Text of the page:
Save & Restore was one of the first applications to combine system and file backup in one package. Using Norton's well known Ghost technology for system backup, the program adds in regular file backup and a scheduler, so backups of both types can be easily automated.
One of the program's best attributes is the simplicity of setting up a basic backup regime. When you first run it, it analyses usage and recommends what you need - in our case it suggested a system backup twice a week at 7pm and a file backup of My Documents, My Desktop and Internet Explorer Favourites every day at 6:30pm, onto an external USB drive which was connected to our test PC.
All of these suggestions are eminently sensible, but they can be tweaked to add or remove folders or individual files as needed. Taking the default suggestions gives a good general backup, but you would probably want to add an Outlook backup, too, if you were handling email on your machine.
Once you've created backups, you can search them to recover individual files, rather than having to restore a complete set of files before looking through them. This saves time and disk space and removes one of the worries of being able to extract data from an archive quickly. You can scan through an archive, just as if you were browsing a tree of folders within your Windows desktop.
Save & Restore backed up our 1GB test basket of files in 1 minute 31 seconds, not quite as quick as Perfect Image, but faster than everything else. Like the other applications in the group, this program compresses backup files into a single archive to save space on the destination drive. It also encrypts the data, to keep it secure.
Should the worst happen and your PC won't start up, either through virus attack or a severe Windows crash, you can use the Save & Restore CD as a rescue disk and reinstate a previous system backup to get running again. At the same time you can use the program to recover any important files that are not already safely in an archive.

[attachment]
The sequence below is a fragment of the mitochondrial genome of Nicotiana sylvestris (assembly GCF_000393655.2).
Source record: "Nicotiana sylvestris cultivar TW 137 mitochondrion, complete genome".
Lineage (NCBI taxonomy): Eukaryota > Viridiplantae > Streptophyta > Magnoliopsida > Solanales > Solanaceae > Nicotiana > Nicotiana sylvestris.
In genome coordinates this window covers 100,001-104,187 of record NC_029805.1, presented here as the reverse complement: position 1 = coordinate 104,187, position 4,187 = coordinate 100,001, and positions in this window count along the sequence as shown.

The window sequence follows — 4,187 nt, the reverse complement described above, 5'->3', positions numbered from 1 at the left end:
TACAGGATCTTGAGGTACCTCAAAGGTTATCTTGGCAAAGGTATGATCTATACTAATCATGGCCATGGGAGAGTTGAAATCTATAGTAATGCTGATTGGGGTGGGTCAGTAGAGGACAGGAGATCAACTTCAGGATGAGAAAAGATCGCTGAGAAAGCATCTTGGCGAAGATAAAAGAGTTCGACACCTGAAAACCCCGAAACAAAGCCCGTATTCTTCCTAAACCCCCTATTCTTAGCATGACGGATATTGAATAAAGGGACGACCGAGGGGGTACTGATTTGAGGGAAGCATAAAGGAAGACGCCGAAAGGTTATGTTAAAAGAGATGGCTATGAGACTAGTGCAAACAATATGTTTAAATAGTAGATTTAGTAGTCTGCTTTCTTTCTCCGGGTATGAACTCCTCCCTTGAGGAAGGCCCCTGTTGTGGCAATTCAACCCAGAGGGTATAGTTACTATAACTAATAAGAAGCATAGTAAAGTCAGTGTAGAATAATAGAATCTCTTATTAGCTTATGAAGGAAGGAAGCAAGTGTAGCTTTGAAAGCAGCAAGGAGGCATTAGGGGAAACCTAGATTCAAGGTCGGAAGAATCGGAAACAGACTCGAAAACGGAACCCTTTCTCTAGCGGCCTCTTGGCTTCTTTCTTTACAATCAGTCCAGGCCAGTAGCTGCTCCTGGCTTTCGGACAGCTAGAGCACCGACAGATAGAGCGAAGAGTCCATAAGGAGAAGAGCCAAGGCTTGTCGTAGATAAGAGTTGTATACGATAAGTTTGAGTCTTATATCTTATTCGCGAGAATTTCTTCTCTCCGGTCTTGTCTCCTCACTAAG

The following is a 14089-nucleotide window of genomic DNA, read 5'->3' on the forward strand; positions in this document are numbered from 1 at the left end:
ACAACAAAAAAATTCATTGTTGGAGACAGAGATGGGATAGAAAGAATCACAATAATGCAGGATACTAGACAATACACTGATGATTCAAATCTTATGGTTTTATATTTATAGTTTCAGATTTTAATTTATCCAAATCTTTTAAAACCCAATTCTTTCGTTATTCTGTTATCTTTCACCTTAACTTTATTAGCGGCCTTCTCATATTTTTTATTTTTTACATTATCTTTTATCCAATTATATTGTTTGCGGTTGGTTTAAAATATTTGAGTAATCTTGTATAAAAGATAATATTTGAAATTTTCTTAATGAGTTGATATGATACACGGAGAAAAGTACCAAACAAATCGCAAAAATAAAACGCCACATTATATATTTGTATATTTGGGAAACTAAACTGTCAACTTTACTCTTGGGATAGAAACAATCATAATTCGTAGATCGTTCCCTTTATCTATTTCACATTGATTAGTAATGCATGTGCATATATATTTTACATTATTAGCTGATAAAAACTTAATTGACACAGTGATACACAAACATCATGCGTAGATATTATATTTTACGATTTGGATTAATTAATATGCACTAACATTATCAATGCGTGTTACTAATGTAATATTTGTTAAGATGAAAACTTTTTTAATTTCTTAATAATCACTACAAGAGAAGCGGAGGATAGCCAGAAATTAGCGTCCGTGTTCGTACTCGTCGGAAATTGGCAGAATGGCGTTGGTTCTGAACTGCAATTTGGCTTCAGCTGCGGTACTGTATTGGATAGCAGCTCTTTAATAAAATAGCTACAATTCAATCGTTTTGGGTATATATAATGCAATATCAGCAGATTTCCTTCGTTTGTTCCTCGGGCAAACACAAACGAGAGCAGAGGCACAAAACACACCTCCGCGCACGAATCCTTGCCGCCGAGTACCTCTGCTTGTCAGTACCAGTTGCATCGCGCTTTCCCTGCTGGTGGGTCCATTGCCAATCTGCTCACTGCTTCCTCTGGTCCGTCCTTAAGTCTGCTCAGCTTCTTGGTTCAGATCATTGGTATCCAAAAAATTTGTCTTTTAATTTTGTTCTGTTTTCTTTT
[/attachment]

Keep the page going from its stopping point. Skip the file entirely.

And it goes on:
This is a good program for both system and file backup, particularly if you want a set-and-forget application. It doesn't have to be used this way, though, and is as worthwhile if you need to set up custom backup regimes.
There are reasons for wanting to backup individual files and a complete PC system, so to have both facilities built into the same application makes it much easier to set up an comprehensive archive. All five of these applications are quite capable of doing anything a typical home or small-business user might want, though some are easier than others to use and there are differences in the type and number of extra utilities bundled with them.
On the ease-of-use front, you won't get a much more straightforward program than Symantec's Norton Save & Return, which is amazingly easy to set up, even if you don't use the suggested settings provided when you first start the program. It uses tried and tested system backup technology and handles file copying speedily and with minimum fuss.
The all-singing True Image 11 Home from Acronis includes the ability to set up a zone on your hard drive which can be restored to a previous configuration at any time. This is ideal for testing new software before introduction to a business and, together with a thorough disk cleaning application, provides a complete suite of software for hard drive migration, as well as backup.